Julian Jackson vs Terry Norris
From The Philadelphia Inquirer:
ATLANTIC CITY — It took Julian Jackson longer to lace on his gloves than it did to bounce them off the chin of his opponent.
Jackson scored a second-round technical knockout over Terry Norris to retain his World Boxing Association junior-middleweight title yesterday afternoon at Convention Hall.
In the co-main event, world champion Julio Cesar Chavez overcame a slow start to stop Kenneth Vice in the third round of a scheduled 10-round, junior- welterweight non-title bout.
Referee Joe Cortez stopped the scheduled 12-round bout between Jackson and Norris at 1 minute, 37 seconds of the second round.
Jackson, 28, dropped Norris, 22, with a right-left-right combination, sending the challenger to the floor headfirst.
Norris beat the count at nine, but he had the glazed-eyed look of a somnambulist when he got to his feet, forcing the referee to wave the bout to an end.
The spectacular knockout came about a week after another abbreviated Atlantic City title fight, the 93-second demolition of Carl "The Truth" Williams by heavyweight champion Mike Tyson.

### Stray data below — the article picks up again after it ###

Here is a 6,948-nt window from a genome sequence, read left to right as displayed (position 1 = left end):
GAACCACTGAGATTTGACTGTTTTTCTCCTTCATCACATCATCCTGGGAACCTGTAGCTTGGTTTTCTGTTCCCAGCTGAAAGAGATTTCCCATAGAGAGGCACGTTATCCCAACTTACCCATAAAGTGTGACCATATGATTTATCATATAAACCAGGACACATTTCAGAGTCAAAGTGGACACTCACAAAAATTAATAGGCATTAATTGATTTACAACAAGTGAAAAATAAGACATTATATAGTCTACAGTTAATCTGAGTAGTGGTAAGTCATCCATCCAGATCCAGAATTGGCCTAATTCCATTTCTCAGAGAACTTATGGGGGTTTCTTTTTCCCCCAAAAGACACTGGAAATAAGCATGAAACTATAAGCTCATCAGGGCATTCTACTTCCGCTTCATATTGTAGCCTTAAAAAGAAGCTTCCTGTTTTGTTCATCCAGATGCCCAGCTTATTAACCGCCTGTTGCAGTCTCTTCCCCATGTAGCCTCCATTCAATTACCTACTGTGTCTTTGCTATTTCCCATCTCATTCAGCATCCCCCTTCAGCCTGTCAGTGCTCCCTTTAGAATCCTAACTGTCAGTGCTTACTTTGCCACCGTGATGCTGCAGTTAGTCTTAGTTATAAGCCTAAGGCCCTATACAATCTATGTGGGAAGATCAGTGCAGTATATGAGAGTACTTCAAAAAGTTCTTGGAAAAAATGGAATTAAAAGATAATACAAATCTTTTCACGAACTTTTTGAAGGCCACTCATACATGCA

"I just want to tell Mike Tyson something," Jackson said after the fight. "I can do it, too."
Jackson (153 1/4 pounds) of St. Thomas, Virgin Islands, raised his record to 38-1 with 36 knockouts; Norris (152) of San Diego fell to 21-3.
"I hit him with three punches, but I knew he was out after the first one," Jackson said. "The kid had heart, but I knew he was hurt, so I was glad the referee stopped it."
The knockout startled the crowd because it came suddenly and unexpectedly. Norris had been frustrating the champion with his lateral movement, firing punches and retreating in one fluid motion. Jackson lunged clumsily as he pursued his wily opponent for about a round and a half.
The challenger won the first round on all three scorecards, but then jackhammer punches are intended to make scorecards irrelevant. Norris, his back against the ropes midway through the second round, dropped his left hand slightly. It was all the opening the champion needed, as he landed an overhand right, a left hook and another overhand right to send the challenger to the floor.
"He did exactly what we thought he would do - move and try to go the distance," Jackson said. "Styles make fights. I had to get accustomed to his style, and believe me, it did not take long."